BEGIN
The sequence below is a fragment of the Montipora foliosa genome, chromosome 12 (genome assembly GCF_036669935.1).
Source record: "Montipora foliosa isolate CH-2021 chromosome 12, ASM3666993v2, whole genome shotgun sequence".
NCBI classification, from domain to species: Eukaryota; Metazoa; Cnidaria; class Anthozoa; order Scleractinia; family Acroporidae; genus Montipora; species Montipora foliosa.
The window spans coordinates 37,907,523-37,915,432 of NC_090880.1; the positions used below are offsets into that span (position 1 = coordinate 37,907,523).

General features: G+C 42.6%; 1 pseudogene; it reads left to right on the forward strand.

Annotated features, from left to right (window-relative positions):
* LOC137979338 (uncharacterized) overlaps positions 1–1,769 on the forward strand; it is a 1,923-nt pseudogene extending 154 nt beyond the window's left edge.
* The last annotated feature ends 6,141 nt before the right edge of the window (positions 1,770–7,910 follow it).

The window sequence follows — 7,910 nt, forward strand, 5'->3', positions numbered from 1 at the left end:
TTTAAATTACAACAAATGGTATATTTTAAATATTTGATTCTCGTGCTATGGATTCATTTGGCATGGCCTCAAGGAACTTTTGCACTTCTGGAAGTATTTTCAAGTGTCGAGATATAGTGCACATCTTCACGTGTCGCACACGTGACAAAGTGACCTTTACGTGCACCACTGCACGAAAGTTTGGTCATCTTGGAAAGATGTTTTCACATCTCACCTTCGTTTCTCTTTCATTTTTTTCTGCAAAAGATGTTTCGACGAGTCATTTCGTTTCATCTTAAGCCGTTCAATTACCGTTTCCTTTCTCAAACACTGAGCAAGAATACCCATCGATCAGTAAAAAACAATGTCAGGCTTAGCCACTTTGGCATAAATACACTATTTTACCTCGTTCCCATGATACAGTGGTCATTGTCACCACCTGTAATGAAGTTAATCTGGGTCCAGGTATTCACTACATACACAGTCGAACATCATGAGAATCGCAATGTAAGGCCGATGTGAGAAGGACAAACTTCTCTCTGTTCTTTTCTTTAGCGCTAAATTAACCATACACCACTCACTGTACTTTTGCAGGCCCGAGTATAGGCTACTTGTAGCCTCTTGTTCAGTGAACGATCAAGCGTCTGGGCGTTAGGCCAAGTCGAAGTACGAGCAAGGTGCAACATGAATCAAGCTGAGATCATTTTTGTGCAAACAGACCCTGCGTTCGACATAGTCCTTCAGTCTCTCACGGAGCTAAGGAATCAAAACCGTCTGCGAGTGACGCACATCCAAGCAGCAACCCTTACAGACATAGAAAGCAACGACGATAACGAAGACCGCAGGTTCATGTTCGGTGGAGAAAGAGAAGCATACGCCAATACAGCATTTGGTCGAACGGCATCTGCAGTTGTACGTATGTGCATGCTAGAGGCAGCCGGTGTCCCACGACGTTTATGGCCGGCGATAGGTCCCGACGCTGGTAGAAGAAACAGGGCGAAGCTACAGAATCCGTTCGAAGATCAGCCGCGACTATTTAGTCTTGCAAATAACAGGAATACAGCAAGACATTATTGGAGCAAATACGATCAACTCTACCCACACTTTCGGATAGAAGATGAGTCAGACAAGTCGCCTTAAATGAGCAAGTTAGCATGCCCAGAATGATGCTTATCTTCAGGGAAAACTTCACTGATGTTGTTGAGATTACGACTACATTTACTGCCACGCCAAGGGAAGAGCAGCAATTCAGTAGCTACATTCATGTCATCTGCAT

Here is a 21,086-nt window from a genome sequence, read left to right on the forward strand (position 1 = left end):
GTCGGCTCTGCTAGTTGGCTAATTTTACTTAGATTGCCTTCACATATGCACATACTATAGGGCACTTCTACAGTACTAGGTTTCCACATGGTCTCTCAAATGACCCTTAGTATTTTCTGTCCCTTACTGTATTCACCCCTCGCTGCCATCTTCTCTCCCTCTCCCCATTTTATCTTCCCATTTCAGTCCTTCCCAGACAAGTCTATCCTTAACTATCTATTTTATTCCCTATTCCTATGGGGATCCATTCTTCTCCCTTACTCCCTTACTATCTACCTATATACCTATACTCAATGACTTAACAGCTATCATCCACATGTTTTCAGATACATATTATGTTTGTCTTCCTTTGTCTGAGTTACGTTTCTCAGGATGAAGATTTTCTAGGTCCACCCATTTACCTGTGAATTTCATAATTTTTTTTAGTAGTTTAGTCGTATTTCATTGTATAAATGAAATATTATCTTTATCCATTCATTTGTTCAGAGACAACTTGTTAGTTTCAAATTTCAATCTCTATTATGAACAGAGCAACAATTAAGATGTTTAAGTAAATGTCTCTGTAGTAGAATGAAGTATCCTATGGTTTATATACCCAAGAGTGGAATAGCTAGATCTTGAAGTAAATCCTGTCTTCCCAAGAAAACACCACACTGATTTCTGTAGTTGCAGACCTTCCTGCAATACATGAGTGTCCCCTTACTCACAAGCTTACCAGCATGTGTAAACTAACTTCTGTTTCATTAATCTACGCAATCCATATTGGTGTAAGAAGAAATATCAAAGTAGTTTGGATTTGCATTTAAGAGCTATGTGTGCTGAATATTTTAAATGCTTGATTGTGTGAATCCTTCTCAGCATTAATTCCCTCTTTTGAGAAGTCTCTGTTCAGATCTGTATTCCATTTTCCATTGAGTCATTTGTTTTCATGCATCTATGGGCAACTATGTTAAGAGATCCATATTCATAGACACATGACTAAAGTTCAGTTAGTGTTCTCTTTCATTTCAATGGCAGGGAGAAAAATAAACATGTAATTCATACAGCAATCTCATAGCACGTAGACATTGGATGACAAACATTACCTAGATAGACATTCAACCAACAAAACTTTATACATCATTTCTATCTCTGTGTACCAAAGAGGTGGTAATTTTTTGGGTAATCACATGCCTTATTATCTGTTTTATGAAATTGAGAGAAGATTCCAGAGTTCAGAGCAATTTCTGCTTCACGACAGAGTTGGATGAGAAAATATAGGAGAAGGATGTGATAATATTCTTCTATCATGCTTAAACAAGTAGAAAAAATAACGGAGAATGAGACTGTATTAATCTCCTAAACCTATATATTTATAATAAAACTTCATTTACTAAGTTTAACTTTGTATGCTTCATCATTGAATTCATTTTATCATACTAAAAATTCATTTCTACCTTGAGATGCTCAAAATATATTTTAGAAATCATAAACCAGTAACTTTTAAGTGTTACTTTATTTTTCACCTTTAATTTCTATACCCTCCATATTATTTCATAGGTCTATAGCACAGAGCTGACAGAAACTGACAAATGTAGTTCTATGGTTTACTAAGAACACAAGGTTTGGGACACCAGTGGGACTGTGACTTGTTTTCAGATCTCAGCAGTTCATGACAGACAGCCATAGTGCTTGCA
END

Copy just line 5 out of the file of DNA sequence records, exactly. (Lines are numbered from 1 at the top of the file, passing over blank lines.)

General features: G+C 42.6%; 1 pseudogene; it reads left to right on the forward strand.